New Report Details Most Bizarre Evidence From Chris Watts Family Murder Case
The discovery documents portray the stark reality of a family falling apart, and a 33-year-old man who decided murdering three innocent people was the easiest way out of his marriage and life as a father.
WELD COUNTY, CO — Details of how Chris Watts murdered his family in August shocked the nation when they began trickling out, but a massive cache of discovery documents recently released by the Weld County District Attorney’s Office and other reports paint an even more chilling portrait of the convicted killer who is now sentenced to spend the rest of his life behind bars.
Before Chris was arrested for killing his wife, Shanann, 34; their two daughters, Bella, 4; and Celeste, 3; and unborn son, loved ones tried not to imagine the worst had happened after the mom and children vanished from the Watts’ family home in Frederick, Colorado.
“Anyone in their right mind will start piecing things together and think something had happened, but you don’t want to go there,” explained Nickole Atkinson, the coworker who, following a work trip, dropped Shanann off at home just before 2 A.M. on Monday, August 13. “You want to believe the best in people.”
Unfortunately, the discovery documents portray the stark reality of a family falling apart, and a 33-year-old man who decided murdering three innocent people was the easiest way out of his marriage and life as a father.
The over-2,000-page report detailed how later the same day she brought her home, Atkinson called cops before 2 P.M. and asked them to do a welfare check because the mom failed to answer texts and missed a doctor’s appointment scheduled for 10 A.M.
The Frederick Police Department headed to the Watts’ house to investigate. Chris gave authorities permission to search the residence, where they found the missing woman’s purse and phone. An officer noted: "Shannan's mother called during this time and was adamant that Christopher had done something, and that I needed to check the GPS on his truck."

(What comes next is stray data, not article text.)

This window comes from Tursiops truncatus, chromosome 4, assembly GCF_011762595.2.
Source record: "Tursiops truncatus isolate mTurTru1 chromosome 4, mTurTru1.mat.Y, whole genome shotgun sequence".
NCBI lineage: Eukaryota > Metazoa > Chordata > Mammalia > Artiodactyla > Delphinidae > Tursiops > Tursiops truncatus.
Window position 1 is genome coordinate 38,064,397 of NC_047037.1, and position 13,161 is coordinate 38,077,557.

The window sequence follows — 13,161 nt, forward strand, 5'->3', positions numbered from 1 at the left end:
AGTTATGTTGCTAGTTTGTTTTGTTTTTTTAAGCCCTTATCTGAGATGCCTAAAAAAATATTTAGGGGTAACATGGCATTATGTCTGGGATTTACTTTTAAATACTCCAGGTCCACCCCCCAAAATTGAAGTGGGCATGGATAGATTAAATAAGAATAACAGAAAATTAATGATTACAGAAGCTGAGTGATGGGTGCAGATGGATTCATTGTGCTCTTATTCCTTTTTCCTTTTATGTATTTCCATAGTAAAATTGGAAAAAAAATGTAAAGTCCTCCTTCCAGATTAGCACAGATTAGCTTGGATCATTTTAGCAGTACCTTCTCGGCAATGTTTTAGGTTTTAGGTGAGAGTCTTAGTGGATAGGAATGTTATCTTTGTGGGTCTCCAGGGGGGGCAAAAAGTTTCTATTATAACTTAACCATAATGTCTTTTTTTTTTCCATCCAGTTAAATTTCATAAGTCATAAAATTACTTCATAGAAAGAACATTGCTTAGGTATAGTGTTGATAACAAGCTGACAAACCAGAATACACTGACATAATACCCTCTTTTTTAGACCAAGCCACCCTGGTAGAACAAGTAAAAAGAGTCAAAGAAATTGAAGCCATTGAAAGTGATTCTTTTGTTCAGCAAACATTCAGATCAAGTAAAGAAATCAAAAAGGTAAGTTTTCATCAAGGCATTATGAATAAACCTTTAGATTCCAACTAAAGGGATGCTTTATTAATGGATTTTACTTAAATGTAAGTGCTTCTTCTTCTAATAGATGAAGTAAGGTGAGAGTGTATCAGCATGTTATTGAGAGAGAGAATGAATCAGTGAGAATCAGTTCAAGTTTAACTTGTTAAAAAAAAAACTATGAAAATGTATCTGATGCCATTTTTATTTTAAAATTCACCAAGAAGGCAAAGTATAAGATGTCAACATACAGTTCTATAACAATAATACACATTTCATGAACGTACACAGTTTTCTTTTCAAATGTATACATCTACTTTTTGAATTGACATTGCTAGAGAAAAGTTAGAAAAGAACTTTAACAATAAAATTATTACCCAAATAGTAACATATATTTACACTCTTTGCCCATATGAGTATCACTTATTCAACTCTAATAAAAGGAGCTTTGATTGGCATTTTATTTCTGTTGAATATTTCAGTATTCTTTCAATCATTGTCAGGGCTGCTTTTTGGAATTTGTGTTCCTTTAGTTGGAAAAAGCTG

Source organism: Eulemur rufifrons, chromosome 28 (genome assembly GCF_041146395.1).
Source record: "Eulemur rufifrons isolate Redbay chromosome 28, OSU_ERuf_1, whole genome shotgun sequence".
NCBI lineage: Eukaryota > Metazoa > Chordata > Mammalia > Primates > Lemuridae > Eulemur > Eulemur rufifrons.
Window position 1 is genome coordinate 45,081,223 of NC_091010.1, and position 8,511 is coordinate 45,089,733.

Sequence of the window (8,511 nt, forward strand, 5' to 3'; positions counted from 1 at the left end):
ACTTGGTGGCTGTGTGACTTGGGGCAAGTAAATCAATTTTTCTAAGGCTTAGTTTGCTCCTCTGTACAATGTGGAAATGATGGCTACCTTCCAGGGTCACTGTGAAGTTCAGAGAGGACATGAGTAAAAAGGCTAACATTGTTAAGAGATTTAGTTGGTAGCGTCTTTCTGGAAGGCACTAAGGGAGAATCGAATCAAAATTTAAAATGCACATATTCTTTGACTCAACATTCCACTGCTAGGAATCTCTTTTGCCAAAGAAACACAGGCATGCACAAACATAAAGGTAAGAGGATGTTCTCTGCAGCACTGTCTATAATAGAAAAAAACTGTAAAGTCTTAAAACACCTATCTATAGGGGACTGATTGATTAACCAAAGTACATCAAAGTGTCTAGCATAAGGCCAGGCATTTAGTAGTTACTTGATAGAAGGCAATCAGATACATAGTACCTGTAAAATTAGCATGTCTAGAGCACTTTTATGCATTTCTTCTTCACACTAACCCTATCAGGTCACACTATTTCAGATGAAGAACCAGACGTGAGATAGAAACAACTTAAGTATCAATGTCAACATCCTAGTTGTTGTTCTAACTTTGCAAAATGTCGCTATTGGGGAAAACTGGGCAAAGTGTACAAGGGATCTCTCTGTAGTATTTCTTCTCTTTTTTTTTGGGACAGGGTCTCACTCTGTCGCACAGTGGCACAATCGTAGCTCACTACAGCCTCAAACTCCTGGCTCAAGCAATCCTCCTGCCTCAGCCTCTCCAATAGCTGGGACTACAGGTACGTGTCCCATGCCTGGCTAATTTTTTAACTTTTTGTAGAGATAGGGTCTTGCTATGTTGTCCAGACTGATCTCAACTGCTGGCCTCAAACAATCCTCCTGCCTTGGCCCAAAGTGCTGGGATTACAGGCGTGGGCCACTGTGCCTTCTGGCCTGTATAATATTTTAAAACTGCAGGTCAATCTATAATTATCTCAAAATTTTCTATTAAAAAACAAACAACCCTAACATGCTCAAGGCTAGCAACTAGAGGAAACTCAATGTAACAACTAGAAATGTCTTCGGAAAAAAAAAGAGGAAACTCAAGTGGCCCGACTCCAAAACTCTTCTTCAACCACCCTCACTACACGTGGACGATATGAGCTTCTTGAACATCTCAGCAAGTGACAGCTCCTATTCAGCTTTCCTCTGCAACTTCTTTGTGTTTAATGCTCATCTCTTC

"She and her husband believe that her daughter and granddaughters' disappearance involved ‘foul play,’ and that she honestly believes that her son-in-law was involved,” stated the documents. Shanann’s concerned mom also told detectives she found it odd Chris was saying he “had to go to work” — despite his wife and kids’ disappearance. She noted his behavior was “weird and out of the ordinary.”
That same afternoon, a Frederick policeman’s body cam recorded an exchange that showed loved ones had reason to believe Chris was hiding something. In the footage, Chris can be seen at his neighbor’s house, where the neighbor is showing him and the officer surveillance video captured early the morning Shanann and the girls disappeared.
“This is him at 5:17 [A.M.],” the neighbor told the officer, pointing out Chris loading something into his pickup truck, which he had backed up to his garage.
While Chris watched the surveillance film, he appeared visibly nervous and upset — sweating, swaying back and forth, and fidgeting. He explained he had to load tools into the vehicle. He then turned away from the TV with his mouth open before putting his hands on top of his head. “What else can I do with this?” he asked.
When Chris left the neighbor’s house, the man pointed out to the officer that Chris “is not acting right.” He added: “To be completely honest with you, my wife and I were kind of wondering when [Shanann] was on vacation, if something happened ’cause I’ve heard them full-out screaming at each other at the top of their lungs and it gets crazy.”
The following day, August 14, Chris pleaded on camera for the safe return of his family. “If you’re out there, just come back. If somebody has her, just please bring her back,” he told 9NEWS. "I need to see everybody. I need to see everybody again. This house is not complete without anybody here.”
During the investigation, showed the report, Chris began to open up about the state of his and Shanann’s marriage and that when his wife traveled to see family in North Carolina for five weeks that summer, he went for a short visit, but "there was a disconnect and they fell out of love for each other.”
“He said when they were together again the last week it just wasn't the same,” continued the report. “Chris felt like they weren't in love anymore. Chris said he could never be himself or be who he was before he met her.”